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and, lastly, in the two sublime elegies-paeans rather-one on the young Marchioness of Winchester :
Go now, her happy parents, and be sad,
And wish her state less happy than it is ; the other, on the two friends, Sir Lucius Cary and Sir H. Morison :
It is not growing like a tree
In bulk, doth make men better be ;
A lily of a day
Is fairer far in May
It was the plant and flower of light.
And in short measures, life may perfect be.13 Really Jonson's is too big a soul to be labelled under either simplicity or art. In one, as in the other, he is a master. He is equally enchanting, whether he sue to Celia in words of one syllable, with sense, sweet sense, corresponding, or tie knots with joyous ingenuity, and exquisite rhythm. Hear him, as in an ecstasy he compares the beauties of Charis to all conceivable perfection :
Have you seen but a bright lily grow,
Before rude hands have touch'd it ?
mark'd but the fall of the snow
Or swan's down ever ?
Or the nard in the fire ?
Or as he rhapsodizes on the dead mistress's glove and
The rosy hand that wear thee,
Whiter than the kid that bare thee.15 He can be at once extravagant and excusable, in the absurdly pretty conceit of the sand in an hour-glass being the remains of a lover, who
in his mistress' flame, playing like a fly,
Was turned to ashes by her eye. 16 The variety is inexhaustible. He is at home in a fencing school, with a right noble moral :
It is the law
Valour to slight it, being done to you.1?
Many a poet,
We feel him to be always certain of his effect, whatever the subject. Above all, how generous with praise, well worth having, was this man who has been accused of malevolence and mean jealousy! Good words, not merely for the dead, whom it costs nothing to praise, but for living contemporaries, fellow workers, rivals! And, among those, laudation, not of manifest inferiors alone, a Nicholas Breton, a Thomas Wright, a May, a Rutter, but of a Chapman also, a Beaumont, a Fletcher, a William Browne.
His admiration stops not with genius which he was confident he could match, probably exceed. He had the honesty of intellect, the greatness of soul, to recognize a superior. Never has Shakespeare-outshining, in spite of 'small Latin and less Greek ', even · Marlowe's mighty
line'-been crowned with a worthier wreath than Jonson's to a Beloved Memory. The elegy is the sole authentic source of all we know, or need to know, of contemporary opinion on the portent. And he who does obeisance is the one man who could with any show of right have grudged it !
Soul of the age !
Rare Ben Jonson indeed ! Rough-tongued, harddrinking, self-assertive; lavish and out-at-elbows, not ashamed to beg, to petition for conversion of official marks into market pounds; miscellaneous in his companionships, from Prince Charles at Whitehall to King James's victim, romantic Ralegh in the Tower : a fond remembrance for holy Henry Vaughan and courtly Suckling alike ; a very Prince of Bohemia ; a despot in his Apollo Club room, where he promulgated his laws 20 to a circle of vassals, often foes in disguise ; on the lyre, most of all, a sovereign, and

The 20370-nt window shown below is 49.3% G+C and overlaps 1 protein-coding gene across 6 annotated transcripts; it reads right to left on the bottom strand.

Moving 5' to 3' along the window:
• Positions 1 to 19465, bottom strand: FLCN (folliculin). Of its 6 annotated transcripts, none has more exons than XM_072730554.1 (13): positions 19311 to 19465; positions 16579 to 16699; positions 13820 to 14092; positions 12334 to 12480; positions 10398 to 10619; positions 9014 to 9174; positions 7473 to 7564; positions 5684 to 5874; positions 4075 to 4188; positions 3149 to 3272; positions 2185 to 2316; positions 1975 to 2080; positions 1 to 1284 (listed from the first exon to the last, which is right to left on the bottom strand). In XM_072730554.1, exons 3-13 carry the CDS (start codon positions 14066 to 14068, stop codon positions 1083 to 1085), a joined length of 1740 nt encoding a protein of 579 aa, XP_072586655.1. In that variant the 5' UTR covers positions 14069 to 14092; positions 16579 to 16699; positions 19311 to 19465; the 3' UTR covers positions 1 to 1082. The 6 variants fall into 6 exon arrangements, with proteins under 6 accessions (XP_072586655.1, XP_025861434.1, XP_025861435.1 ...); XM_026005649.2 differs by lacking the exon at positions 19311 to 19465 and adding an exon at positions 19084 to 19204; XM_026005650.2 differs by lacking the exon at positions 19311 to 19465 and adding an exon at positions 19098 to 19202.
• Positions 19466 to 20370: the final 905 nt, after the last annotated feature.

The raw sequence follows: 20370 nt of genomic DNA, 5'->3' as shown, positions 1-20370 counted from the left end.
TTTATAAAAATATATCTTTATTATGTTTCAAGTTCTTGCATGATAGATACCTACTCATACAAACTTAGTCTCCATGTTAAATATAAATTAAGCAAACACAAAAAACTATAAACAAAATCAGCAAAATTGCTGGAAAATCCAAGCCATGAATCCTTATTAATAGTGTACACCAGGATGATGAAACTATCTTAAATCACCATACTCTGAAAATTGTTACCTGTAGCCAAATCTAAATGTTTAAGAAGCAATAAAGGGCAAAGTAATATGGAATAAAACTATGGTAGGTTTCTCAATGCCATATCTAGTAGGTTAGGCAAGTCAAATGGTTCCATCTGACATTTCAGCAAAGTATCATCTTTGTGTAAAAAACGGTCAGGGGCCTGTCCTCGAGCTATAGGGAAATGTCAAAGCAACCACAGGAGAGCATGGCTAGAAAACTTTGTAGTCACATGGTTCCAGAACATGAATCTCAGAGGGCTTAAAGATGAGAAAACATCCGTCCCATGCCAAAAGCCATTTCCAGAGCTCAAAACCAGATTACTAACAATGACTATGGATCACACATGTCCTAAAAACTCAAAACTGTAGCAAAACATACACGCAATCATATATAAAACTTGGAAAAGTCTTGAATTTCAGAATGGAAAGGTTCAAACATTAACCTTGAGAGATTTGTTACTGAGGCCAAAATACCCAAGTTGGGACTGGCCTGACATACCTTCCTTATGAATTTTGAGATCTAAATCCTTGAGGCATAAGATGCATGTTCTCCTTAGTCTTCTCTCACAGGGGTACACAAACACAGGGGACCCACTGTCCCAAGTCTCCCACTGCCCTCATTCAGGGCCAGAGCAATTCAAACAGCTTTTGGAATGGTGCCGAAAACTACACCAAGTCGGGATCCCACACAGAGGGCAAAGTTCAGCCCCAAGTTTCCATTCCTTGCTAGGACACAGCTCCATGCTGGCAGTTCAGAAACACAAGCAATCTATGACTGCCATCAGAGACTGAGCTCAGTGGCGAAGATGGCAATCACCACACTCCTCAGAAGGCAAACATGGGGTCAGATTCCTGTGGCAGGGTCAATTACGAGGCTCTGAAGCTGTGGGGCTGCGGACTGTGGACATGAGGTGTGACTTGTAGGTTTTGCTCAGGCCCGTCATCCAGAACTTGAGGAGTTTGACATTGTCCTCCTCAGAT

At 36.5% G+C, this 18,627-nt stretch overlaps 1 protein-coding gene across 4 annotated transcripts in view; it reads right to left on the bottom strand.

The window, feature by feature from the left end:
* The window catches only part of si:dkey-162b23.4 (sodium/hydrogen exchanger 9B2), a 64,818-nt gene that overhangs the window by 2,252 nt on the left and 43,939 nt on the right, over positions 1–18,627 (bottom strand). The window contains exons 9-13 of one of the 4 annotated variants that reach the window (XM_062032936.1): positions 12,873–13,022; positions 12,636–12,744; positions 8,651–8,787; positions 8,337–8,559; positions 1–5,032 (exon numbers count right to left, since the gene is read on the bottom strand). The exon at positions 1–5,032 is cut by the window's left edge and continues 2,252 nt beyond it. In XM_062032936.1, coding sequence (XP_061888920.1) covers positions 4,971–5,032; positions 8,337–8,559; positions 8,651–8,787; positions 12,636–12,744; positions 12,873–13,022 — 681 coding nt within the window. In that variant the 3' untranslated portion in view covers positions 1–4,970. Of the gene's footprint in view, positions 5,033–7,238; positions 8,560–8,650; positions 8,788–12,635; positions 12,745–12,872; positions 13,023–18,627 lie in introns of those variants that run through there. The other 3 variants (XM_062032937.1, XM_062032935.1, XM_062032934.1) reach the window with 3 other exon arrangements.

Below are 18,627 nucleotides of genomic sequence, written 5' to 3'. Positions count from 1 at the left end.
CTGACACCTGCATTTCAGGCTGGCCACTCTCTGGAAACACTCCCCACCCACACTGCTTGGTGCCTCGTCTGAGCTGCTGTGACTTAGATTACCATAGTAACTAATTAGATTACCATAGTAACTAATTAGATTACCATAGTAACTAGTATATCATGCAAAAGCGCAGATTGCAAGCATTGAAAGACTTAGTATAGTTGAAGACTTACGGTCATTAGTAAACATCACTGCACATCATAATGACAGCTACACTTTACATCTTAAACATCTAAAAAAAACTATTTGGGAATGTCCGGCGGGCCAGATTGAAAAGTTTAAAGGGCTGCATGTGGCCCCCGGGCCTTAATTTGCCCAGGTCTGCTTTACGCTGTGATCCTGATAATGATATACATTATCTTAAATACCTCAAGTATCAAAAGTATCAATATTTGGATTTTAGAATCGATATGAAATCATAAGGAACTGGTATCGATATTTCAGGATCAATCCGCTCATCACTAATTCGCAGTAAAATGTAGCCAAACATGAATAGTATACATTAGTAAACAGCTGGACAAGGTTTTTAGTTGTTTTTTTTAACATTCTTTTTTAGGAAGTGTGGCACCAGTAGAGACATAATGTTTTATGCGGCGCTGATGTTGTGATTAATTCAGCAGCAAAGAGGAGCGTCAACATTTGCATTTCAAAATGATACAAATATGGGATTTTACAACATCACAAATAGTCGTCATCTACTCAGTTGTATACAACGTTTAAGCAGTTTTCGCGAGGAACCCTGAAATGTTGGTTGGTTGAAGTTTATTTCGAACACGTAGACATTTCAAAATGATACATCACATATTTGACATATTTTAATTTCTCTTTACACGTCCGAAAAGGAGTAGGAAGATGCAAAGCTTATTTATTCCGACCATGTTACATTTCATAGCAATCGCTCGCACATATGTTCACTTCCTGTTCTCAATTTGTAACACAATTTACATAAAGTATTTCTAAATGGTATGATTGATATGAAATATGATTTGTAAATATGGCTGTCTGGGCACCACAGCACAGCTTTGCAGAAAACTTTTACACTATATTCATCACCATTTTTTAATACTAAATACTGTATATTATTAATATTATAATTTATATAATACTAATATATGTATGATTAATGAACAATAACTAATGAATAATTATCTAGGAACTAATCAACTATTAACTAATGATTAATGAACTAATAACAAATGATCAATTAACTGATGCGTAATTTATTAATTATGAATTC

there, I scarcely fear to say, no man's inferior, unless his
Dear Master's '. When his own and a couple of succeeding generations classed the two together, they did not go so far wrong that we cannot at least understand them. As I read, I have felt throughout, in meditating how to rank him as poet, not as dramatist, that he must sit either nowhere, or among the Greatest. Am I wrong in seating him with them?
The Works of Ben Jonson, ed. William Gifford. 1 L’Allegro, vv. 131-2. 2 Epicoene, or, The Silent Woman, Act I, Sc. l. 3 To Celia, Song 9 (The Forest). • Truth (Underwoods, No. 26). 5 Epitaph on Elizabeth L. H. (Epigrams, No. 124).
6 Epitaph on Salathiel Pavy-A Child of Queen Elizabeth's Chapel (Epigrams, No. 120).
Cynthia’s Revels ; or, The Fountain of Self-Love, Act v, Sc. 3. 8 Epitaph on the Countess of Pembroke (Underwoods, No. 15). 9 The Picture of the Mind (Underwoods, Eupheme, No. 4). 10 Epode (The Forest, No. 11). 11 An Epitaph to a Friend, Master Colby, to persuade him to the Wars Underwoods, No. 32).
12 Elegy on the Lady Jane Paulet, Marchioness of Winton Underwoods, No. 100).
13 A Pindaric Ode to the immortal Memory and Friendship of that Noble Pair, Sir Lucius Cary and Sir H. Morison. Strophe (Underwoods, No. 87).
14 A Celebration of Charis. IV. Her Triumph (Underwoods). 15 Cynthia's Revels, Act iv, Sc. l. 16 The Hour-Glass (Underwoods, Miscell. Poems, No. 6). 17 To William, Earl of Newcastle, on his Fencing (Underwoods, No. 88).
18. Dedication of the King's New Cellar to Bacchus (Underwoods, No. 66).
19 To the Memory of my beloved Master William Shakespeare, and what he hath left us (Underwoods, No. 12).
20 Leges Convivales—Rules for the Tavern Academy.
FRANCIS BEAUMONT, 1584-1616
JOHN FLETCHER, 1579—1625
JOHN FLETCHER, as the senior, might well claim to have his name placed first in the strange, famous partnership. The reversed order is in accordance with all we might have expected from the author of The Faithful Shepherdess. What we could have least anticipated is, perhaps, if he were to be a professional dramatist at all, that he should have fathered, whether singly, or jointly, many of the pieces attributed to the literary firm. He ought to have been read in books, not seen on the stage ; to have been poet, not playwright. As a dramatist, he was applauded by two or three generations. He might have been immortal as a poet with Herrick, possibly with Spenser and Milton
No heights, in lyrics, were beyond the author of the delightful farewell of the Satyr to his adored type of chastity :
Thou most virtuous and most blessed,
For a beam to give thee light ?